Rob also follows up Thursday’s post on comedy that’s not funny any more, highlighting, “from the 1970s, Jake Tripper (John Ritter) on Three’s Company pretending to be gay so he could live with two straight women.”
Jaime Lynn Longo responds to the same post, adding, “In the same vein, I would add Bosom Buddies. I loved that show as a kid, but I cringe every time I think of the premise now.”
Responding to the series as a whole, Sam Southworth writes, “I would always want to highlight American humorists who can be overlooked by a less-than-hyper-literary culture such as ours, and point out the wealth of good writing and funny thoughts contained in Mark Twain, Robert Benchley, James Thurber and Walt Kelly. Humor is indeed evergreen, and always recombining ancient concepts with modern tropes, but sometimes I think ‘Why reinvent the wheel?’ Also, the humor contained in American folklore (as can be seen in any large collection, particularly the ones from the 1930s and '40s) remains shocking and funny, and as ‘edgy’ as any modern person could want, as exemplified in the Nantucket joke related to the sinking of the whaleship Essex and subsequent awkward dining plans while adrift (to include cannibalism) that results in the punchline ‘Know him? Hell, I et him!’ There is a certain gentility combined with lacerating rhetorical thrust that is as transgressive as Lenny Bruce, George Carlin or lesser wits who attempt to substitute vulgarity for actual comedy. We're a serious people, and a funny people, and at our best we are a seriously funny people, through war and privation and disaster.” And Sam adds, “Hunter Thompson—I persist in thinking Fear & Loathing on the Campaign Trail is a pretty remarkable achievement, as well as his other better known works. His Kentucky Derby and America's Cup coverage is fairly singular as well”; “I've also been frequently beguiled by WC Fields and the Marx Brothers--wonderful old stuff, right out of Vaudeville”; and “My personal strategy for when I think I'll sit down and write a comedic short piece is to just read a few Benchley articles, and my reluctance to go head-to-head with such a genius then reliably saves me from producing less-than-stellar Ha!-Ha! works. That cat was smooth and could write an amusing article about literarily nothing.”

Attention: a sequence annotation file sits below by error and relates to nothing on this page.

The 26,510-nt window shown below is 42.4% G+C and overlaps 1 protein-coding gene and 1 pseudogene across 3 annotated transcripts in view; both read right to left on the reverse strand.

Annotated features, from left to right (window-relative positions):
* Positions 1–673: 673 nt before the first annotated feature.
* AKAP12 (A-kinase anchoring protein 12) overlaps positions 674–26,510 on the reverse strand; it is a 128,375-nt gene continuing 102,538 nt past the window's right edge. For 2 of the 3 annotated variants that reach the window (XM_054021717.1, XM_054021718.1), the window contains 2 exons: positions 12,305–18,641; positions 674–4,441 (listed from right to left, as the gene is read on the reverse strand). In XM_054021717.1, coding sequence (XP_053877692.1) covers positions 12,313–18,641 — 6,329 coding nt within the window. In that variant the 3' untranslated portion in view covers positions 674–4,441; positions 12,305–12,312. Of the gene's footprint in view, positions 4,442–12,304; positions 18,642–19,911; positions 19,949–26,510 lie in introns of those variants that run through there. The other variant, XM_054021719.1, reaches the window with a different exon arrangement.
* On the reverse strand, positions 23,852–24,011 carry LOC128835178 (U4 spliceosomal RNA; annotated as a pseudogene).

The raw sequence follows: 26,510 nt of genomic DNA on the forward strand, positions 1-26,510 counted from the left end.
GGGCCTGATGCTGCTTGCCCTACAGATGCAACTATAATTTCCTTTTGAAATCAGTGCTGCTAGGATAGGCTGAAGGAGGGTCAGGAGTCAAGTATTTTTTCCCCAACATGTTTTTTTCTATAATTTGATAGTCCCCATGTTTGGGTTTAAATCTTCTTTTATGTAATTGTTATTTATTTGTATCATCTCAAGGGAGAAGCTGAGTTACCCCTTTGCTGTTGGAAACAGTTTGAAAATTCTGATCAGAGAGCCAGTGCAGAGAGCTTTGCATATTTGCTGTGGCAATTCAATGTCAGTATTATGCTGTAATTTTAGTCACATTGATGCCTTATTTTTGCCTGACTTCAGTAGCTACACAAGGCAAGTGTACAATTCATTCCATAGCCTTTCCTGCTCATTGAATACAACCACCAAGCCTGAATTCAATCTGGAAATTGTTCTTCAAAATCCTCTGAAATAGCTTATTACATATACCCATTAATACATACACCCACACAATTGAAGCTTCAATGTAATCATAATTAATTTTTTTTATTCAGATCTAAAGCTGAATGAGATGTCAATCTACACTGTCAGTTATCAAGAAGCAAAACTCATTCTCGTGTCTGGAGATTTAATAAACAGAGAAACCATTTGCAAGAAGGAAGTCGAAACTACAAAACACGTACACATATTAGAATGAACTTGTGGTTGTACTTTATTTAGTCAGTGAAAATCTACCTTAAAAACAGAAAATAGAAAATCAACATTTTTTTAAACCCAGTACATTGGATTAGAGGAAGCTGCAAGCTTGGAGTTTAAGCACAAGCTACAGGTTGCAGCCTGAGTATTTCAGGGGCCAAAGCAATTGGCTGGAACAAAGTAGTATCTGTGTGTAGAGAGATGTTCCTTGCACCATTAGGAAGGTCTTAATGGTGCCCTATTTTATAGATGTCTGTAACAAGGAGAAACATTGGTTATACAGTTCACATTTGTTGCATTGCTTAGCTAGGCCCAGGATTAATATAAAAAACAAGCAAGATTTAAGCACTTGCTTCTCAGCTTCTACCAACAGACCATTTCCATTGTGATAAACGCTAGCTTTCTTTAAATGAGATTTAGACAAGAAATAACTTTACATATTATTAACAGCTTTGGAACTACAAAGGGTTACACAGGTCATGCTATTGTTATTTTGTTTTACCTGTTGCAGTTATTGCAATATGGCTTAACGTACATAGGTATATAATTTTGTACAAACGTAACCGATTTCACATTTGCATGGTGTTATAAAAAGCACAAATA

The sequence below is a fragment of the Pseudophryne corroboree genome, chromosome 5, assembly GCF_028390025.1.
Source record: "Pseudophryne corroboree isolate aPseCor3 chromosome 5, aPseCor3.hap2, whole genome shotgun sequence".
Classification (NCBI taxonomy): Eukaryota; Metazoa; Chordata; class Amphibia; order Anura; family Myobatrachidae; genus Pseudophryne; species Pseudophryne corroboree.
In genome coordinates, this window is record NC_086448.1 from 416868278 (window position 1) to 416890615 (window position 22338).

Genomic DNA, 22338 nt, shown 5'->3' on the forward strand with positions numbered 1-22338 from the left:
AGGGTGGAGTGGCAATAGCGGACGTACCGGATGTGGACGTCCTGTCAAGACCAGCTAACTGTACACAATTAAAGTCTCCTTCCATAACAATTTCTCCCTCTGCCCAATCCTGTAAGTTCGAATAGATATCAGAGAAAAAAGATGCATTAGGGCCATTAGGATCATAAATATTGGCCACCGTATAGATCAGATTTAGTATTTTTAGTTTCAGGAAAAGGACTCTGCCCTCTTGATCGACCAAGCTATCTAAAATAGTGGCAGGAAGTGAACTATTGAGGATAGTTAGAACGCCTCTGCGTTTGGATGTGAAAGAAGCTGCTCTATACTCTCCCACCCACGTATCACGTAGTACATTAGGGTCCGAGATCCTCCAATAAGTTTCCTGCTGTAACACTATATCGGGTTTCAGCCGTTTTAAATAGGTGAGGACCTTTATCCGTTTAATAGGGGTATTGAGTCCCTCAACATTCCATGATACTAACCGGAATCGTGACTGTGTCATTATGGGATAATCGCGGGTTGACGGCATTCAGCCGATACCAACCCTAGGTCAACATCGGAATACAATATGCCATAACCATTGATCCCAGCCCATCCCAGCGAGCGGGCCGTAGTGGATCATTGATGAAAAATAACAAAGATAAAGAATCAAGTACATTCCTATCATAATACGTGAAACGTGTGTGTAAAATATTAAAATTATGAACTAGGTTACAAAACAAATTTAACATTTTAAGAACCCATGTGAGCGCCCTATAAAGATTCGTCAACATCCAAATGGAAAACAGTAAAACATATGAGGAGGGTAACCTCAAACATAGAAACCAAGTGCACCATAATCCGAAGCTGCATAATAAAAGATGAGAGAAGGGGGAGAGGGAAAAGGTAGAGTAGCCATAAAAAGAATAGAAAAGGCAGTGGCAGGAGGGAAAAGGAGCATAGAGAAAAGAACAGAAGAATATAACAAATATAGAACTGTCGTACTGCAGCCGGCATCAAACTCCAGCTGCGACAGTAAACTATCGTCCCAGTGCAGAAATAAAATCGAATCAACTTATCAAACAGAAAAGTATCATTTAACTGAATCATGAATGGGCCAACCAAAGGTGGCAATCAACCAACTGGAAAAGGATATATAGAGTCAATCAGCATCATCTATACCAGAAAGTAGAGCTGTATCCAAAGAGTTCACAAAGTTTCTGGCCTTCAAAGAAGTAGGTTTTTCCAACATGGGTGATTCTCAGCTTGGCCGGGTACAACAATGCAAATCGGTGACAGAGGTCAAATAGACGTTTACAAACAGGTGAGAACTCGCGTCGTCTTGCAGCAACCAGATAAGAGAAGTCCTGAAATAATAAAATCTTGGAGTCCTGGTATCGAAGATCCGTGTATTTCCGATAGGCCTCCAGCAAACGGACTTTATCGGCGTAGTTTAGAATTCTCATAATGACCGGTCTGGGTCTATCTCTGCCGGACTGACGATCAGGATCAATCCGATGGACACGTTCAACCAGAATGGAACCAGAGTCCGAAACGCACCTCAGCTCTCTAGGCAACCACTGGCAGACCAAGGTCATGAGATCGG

Tim McCaffrey highlights, “How about Carl Reiner? From Your Show of Shows and The Dick Van Dyke Show and the 2000 year old man bit with Mel Brooks. Plus I think he directed The Jerk (and had a small role in it). He has written some memoirs lately that are a bit rambling but have poignant scenes from WWII, the Red Scare, and growing up Jewish.” For more from both Sam and Tim, see this Facebook thread.
Next series starts Monday,
PS. What do you think? Other funny favorites you’d share?